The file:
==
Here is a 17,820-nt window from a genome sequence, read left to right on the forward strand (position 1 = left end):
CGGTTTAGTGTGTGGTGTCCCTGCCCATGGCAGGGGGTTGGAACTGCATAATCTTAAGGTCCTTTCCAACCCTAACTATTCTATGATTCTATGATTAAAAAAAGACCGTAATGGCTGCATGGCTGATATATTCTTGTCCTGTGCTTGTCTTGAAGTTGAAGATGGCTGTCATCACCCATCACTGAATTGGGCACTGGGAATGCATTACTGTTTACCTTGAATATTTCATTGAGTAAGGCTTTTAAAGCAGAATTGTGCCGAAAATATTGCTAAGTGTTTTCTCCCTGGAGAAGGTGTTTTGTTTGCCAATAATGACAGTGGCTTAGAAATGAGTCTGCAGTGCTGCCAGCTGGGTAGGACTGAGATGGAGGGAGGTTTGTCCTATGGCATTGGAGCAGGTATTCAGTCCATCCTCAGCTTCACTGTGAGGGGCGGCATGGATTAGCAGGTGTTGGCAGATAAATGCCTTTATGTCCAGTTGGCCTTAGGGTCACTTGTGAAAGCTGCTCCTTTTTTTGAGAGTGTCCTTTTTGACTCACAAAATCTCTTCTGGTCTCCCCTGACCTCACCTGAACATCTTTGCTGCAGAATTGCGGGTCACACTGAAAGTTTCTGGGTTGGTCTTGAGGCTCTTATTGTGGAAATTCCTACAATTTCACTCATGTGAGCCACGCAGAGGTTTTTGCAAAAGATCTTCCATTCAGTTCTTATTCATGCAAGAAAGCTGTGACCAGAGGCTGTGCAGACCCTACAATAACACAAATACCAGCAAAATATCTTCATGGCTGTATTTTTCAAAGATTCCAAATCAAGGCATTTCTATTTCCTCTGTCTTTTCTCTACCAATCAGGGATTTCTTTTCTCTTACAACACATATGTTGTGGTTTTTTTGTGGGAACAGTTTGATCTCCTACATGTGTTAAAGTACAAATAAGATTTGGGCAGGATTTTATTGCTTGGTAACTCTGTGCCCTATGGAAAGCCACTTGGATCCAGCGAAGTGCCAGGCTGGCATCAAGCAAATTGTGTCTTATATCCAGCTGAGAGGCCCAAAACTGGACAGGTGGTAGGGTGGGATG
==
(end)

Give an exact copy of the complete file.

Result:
Here is a 17,820-nt window from a genome sequence, read left to right on the forward strand (position 1 = left end):
CGGTTTAGTGTGTGGTGTCCCTGCCCATGGCAGGGGGTTGGAACTGCATAATCTTAAGGTCCTTTCCAACCCTAACTATTCTATGATTCTATGATTAAAAAAAGACCGTAATGGCTGCATGGCTGATATATTCTTGTCCTGTGCTTGTCTTGAAGTTGAAGATGGCTGTCATCACCCATCACTGAATTGGGCACTGGGAATGCATTACTGTTTACCTTGAATATTTCATTGAGTAAGGCTTTTAAAGCAGAATTGTGCCGAAAATATTGCTAAGTGTTTTCTCCCTGGAGAAGGTGTTTTGTTTGCCAATAATGACAGTGGCTTAGAAATGAGTCTGCAGTGCTGCCAGCTGGGTAGGACTGAGATGGAGGGAGGTTTGTCCTATGGCATTGGAGCAGGTATTCAGTCCATCCTCAGCTTCACTGTGAGGGGCGGCATGGATTAGCAGGTGTTGGCAGATAAATGCCTTTATGTCCAGTTGGCCTTAGGGTCACTTGTGAAAGCTGCTCCTTTTTTTGAGAGTGTCCTTTTTGACTCACAAAATCTCTTCTGGTCTCCCCTGACCTCACCTGAACATCTTTGCTGCAGAATTGCGGGTCACACTGAAAGTTTCTGGGTTGGTCTTGAGGCTCTTATTGTGGAAATTCCTACAATTTCACTCATGTGAGCCACGCAGAGGTTTTTGCAAAAGATCTTCCATTCAGTTCTTATTCATGCAAGAAAGCTGTGACCAGAGGCTGTGCAGACCCTACAATAACACAAATACCAGCAAAATATCTTCATGGCTGTATTTTTCAAAGATTCCAAATCAAGGCATTTCTATTTCCTCTGTCTTTTCTCTACCAATCAGGGATTTCTTTTCTCTTACAACACATATGTTGTGGTTTTTTTGTGGGAACAGTTTGATCTCCTACATGTGTTAAAGTACAAATAAGATTTGGGCAGGATTTTATTGCTTGGTAACTCTGTGCCCTATGGAAAGCCACTTGGATCCAGCGAAGTGCCAGGCTGGCATCAAGCAAATTGTGTCTTATATCCAGCTGAGAGGCCCAAAACTGGACAGGTGGTAGGGTGGGATG